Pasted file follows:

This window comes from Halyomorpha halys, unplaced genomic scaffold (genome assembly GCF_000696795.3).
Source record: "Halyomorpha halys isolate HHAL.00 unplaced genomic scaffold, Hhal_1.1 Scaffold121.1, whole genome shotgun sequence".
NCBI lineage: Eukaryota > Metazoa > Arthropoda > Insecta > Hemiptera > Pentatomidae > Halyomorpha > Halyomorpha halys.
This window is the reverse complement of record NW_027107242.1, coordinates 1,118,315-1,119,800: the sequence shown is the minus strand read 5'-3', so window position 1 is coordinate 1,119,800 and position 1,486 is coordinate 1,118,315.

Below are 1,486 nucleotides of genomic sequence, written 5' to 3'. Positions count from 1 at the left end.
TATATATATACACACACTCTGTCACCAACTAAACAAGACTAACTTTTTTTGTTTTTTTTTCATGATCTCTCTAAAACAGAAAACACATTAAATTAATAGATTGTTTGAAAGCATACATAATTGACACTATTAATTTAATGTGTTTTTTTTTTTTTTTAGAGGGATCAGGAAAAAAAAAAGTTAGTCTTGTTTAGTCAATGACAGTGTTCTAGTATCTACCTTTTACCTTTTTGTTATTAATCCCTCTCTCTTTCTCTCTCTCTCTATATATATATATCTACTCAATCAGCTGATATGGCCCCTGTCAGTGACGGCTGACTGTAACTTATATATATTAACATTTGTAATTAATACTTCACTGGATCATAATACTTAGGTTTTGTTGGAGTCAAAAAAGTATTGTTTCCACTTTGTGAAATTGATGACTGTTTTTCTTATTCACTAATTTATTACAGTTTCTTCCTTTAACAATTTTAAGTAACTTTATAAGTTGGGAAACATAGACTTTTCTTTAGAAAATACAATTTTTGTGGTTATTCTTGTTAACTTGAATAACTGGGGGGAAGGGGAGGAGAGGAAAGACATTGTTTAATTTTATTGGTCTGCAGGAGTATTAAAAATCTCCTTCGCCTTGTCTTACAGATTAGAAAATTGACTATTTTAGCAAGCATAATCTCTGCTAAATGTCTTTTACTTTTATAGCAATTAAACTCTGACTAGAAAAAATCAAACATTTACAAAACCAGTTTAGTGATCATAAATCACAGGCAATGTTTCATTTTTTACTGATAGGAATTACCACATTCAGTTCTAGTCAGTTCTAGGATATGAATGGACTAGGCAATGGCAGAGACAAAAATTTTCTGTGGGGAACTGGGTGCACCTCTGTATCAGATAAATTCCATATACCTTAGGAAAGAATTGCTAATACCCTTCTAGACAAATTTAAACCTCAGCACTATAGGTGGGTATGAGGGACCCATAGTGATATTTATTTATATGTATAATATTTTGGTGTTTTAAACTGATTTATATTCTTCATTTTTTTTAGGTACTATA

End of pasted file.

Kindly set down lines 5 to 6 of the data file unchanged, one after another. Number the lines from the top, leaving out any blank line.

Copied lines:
Below are 1,486 nucleotides of genomic sequence, written 5' to 3'. Positions count from 1 at the left end.
TATATATATACACACACTCTGTCACCAACTAAACAAGACTAACTTTTTTTGTTTTTTTTTCATGATCTCTCTAAAACAGAAAACACATTAAATTAATAGATTGTTTGAAAGCATACATAATTGACACTATTAATTTAATGTGTTTTTTTTTTTTTTTAGAGGGATCAGGAAAAAAAAAAGTTAGTCTTGTTTAGTCAATGACAGTGTTCTAGTATCTACCTTTTACCTTTTTGTTATTAATCCCTCTCTCTTTCTCTCTCTCTCTATATATATATATCTACTCAATCAGCTGATATGGCCCCTGTCAGTGACGGCTGACTGTAACTTATATATATTAACATTTGTAATTAATACTTCACTGGATCATAATACTTAGGTTTTGTTGGAGTCAAAAAAGTATTGTTTCCACTTTGTGAAATTGATGACTGTTTTTCTTATTCACTAATTTATTACAGTTTCTTCCTTTAACAATTTTAAGTAACTTTATAAGTTGGGAAACATAGACTTTTCTTTAGAAAATACAATTTTTGTGGTTATTCTTGTTAACTTGAATAACTGGGGGGAAGGGGAGGAGAGGAAAGACATTGTTTAATTTTATTGGTCTGCAGGAGTATTAAAAATCTCCTTCGCCTTGTCTTACAGATTAGAAAATTGACTATTTTAGCAAGCATAATCTCTGCTAAATGTCTTTTACTTTTATAGCAATTAAACTCTGACTAGAAAAAATCAAACATTTACAAAACCAGTTTAGTGATCATAAATCACAGGCAATGTTTCATTTTTTACTGATAGGAATTACCACATTCAGTTCTAGTCAGTTCTAGGATATGAATGGACTAGGCAATGGCAGAGACAAAAATTTTCTGTGGGGAACTGGGTGCACCTCTGTATCAGATAAATTCCATATACCTTAGGAAAGAATTGCTAATACCCTTCTAGACAAATTTAAACCTCAGCACTATAGGTGGGTATGAGGGACCCATAGTGATATTTATTTATATGTATAATATTTTGGTGTTTTAAACTGATTTATATTCTTCATTTTTTTTAGGTACTATA